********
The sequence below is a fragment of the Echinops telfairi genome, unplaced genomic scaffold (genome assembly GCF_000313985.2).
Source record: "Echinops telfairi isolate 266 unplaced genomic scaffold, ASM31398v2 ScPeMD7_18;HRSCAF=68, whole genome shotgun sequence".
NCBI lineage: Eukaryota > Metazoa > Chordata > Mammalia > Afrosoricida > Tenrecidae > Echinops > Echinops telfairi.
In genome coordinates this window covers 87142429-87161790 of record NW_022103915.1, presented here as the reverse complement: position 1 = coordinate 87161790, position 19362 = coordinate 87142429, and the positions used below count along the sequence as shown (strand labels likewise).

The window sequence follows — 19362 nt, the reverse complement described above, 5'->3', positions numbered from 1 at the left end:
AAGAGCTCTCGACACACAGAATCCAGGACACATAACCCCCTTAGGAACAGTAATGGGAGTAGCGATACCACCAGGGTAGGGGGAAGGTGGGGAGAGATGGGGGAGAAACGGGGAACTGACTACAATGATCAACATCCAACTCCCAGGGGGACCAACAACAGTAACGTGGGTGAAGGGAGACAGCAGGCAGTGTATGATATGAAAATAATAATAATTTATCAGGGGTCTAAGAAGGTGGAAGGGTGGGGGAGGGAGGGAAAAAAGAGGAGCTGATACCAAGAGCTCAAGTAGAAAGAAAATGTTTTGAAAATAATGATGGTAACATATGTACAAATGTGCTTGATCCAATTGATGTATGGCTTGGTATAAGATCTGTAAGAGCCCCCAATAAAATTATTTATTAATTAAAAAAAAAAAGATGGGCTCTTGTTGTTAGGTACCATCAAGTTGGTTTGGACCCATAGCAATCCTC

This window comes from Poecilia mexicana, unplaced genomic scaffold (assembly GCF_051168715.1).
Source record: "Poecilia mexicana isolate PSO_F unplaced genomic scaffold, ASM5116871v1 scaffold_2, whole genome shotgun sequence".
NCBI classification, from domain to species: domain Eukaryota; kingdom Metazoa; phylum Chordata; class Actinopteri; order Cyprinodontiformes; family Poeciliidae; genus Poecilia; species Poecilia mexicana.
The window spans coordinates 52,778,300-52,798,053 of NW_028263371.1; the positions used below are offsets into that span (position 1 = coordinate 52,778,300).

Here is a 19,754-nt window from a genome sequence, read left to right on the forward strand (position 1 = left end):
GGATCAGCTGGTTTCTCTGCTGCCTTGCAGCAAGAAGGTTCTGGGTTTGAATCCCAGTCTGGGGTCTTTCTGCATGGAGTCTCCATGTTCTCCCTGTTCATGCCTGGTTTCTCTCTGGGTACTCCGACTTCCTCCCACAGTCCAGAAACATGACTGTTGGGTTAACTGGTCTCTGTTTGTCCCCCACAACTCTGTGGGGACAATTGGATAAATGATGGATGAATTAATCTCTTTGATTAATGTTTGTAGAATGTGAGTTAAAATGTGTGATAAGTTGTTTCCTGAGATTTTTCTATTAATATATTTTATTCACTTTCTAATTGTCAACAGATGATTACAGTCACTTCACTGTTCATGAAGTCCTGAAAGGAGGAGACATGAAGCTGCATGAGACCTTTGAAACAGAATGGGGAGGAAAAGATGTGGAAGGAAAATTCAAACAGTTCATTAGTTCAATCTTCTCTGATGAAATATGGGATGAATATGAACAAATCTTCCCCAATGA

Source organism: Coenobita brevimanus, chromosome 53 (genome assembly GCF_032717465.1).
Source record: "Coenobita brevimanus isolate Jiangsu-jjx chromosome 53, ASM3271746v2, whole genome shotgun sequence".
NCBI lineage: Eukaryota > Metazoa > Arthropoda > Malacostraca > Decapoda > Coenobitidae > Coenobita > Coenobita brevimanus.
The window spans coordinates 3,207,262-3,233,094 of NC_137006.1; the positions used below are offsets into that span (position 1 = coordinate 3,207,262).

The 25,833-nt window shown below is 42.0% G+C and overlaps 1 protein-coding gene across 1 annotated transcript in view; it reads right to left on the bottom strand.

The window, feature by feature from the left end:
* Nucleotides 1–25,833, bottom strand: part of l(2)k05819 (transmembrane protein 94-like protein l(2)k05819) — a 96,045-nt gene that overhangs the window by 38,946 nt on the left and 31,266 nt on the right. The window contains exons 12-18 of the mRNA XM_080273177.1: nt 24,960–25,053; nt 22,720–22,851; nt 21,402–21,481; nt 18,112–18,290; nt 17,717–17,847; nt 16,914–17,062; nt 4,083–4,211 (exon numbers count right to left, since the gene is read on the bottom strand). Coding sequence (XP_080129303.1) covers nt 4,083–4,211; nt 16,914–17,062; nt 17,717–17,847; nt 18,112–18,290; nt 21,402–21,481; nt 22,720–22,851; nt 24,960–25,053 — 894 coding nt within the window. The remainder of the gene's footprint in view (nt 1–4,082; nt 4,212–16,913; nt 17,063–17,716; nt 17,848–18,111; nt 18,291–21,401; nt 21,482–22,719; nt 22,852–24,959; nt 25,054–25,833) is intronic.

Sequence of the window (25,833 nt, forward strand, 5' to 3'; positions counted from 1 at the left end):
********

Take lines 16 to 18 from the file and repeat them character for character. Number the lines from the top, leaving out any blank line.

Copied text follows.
The window spans coordinates 3,207,262-3,233,094 of NC_137006.1; the positions used below are offsets into that span (position 1 = coordinate 3,207,262).

The 25,833-nt window shown below is 42.0% G+C and overlaps 1 protein-coding gene across 1 annotated transcript in view; it reads right to left on the bottom strand.

The window, feature by feature from the left end: